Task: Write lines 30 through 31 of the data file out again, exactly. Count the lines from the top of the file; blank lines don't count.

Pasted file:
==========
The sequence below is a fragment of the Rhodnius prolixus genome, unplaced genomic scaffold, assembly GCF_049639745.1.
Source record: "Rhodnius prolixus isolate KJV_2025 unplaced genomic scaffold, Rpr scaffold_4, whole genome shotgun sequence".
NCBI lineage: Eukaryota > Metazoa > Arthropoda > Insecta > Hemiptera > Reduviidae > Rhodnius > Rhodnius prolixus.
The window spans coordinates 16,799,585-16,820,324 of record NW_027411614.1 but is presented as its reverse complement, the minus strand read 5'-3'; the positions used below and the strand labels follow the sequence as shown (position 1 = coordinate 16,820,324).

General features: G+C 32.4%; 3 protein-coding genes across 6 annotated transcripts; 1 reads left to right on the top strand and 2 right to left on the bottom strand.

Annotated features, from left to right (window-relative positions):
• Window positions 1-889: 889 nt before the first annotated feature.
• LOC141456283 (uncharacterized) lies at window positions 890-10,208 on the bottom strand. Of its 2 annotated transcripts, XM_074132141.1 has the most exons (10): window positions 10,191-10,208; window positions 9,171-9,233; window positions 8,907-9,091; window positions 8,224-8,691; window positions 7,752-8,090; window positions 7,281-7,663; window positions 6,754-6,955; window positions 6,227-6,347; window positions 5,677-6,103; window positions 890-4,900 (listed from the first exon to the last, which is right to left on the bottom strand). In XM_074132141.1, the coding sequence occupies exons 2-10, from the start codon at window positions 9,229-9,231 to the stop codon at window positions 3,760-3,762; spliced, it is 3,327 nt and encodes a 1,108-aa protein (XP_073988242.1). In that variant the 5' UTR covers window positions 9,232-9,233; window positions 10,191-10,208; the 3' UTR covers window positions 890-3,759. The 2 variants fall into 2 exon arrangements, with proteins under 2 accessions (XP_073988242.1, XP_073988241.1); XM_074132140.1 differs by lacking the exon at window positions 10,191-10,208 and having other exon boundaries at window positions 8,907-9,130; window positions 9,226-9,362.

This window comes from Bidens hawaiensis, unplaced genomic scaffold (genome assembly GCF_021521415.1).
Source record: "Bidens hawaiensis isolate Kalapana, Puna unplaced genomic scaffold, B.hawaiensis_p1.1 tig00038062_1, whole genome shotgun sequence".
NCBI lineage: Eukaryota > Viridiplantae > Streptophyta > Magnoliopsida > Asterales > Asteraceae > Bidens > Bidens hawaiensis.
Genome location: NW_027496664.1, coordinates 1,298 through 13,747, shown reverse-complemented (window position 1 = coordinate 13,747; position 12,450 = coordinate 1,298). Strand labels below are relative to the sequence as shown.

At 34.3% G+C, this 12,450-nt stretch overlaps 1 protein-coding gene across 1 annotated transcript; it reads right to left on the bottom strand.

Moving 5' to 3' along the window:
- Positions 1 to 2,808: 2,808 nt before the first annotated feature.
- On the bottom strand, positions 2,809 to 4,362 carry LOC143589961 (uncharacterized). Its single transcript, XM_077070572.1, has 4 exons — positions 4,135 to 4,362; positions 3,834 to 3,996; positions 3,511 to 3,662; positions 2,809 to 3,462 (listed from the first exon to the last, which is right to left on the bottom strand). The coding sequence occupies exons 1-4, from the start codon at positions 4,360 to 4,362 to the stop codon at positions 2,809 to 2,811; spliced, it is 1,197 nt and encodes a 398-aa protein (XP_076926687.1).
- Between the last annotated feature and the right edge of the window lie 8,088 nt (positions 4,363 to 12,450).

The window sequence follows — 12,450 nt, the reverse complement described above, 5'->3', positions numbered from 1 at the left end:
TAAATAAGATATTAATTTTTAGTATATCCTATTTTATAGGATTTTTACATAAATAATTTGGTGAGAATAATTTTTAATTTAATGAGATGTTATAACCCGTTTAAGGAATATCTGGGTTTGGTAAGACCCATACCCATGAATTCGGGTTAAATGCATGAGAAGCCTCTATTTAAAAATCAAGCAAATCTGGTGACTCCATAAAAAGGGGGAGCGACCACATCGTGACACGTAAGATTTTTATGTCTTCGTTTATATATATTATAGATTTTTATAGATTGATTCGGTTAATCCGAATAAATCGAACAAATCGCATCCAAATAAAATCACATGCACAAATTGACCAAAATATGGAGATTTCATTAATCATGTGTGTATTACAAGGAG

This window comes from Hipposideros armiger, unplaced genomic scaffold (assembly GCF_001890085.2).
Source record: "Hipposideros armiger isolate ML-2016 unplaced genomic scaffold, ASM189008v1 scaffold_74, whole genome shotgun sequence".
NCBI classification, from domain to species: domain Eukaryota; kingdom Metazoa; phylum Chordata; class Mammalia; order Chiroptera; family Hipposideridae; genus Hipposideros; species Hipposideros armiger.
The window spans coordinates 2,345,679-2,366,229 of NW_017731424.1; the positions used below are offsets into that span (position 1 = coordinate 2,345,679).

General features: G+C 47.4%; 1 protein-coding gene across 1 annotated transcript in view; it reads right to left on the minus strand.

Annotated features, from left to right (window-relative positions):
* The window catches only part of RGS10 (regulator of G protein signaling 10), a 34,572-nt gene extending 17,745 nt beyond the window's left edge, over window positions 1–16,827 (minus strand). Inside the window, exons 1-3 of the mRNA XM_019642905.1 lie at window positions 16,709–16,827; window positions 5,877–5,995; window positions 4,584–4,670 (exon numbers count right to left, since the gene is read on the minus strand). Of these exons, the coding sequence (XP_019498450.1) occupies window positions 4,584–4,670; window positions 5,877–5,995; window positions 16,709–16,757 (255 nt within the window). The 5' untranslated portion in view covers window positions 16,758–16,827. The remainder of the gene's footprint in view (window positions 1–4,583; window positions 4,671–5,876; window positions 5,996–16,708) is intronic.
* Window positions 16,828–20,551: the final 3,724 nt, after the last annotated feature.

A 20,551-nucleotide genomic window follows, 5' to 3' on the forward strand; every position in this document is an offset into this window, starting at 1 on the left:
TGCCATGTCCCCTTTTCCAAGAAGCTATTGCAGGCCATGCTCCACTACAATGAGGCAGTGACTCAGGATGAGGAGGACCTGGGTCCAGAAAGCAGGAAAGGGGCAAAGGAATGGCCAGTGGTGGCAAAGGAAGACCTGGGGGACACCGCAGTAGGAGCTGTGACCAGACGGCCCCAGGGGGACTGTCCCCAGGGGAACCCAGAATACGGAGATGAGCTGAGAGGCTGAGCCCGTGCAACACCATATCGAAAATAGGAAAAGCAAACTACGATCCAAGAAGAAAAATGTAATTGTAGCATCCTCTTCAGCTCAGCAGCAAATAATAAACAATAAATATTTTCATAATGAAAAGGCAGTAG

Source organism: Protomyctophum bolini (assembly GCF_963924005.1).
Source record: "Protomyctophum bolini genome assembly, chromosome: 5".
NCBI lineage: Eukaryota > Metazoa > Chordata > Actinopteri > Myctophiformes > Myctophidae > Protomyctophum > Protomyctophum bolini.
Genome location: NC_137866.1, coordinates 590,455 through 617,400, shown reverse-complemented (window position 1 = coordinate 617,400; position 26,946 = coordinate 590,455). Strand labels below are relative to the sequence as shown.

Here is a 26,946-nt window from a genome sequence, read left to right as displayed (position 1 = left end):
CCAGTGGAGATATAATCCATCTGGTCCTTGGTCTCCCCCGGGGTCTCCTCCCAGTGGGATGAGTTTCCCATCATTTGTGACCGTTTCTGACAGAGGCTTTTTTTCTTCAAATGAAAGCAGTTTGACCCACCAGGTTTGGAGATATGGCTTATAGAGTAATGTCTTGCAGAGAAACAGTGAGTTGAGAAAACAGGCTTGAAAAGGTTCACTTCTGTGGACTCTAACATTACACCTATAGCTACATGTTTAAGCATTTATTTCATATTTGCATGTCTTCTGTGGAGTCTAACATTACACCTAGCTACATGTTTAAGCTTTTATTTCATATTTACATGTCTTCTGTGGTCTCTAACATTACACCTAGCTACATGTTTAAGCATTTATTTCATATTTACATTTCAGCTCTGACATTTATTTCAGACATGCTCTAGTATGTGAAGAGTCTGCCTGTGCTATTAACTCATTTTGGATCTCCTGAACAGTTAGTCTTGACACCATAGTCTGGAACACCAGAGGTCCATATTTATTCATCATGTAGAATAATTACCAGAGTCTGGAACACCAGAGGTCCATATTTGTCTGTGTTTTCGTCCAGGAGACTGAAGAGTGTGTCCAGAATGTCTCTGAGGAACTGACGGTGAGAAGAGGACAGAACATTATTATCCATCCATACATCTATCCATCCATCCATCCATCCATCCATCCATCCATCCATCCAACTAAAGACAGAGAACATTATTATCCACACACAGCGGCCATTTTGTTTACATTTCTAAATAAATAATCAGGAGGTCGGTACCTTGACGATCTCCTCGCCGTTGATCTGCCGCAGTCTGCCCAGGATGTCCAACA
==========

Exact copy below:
Source organism: Protomyctophum bolini (assembly GCF_963924005.1).
Source record: "Protomyctophum bolini genome assembly, chromosome: 5".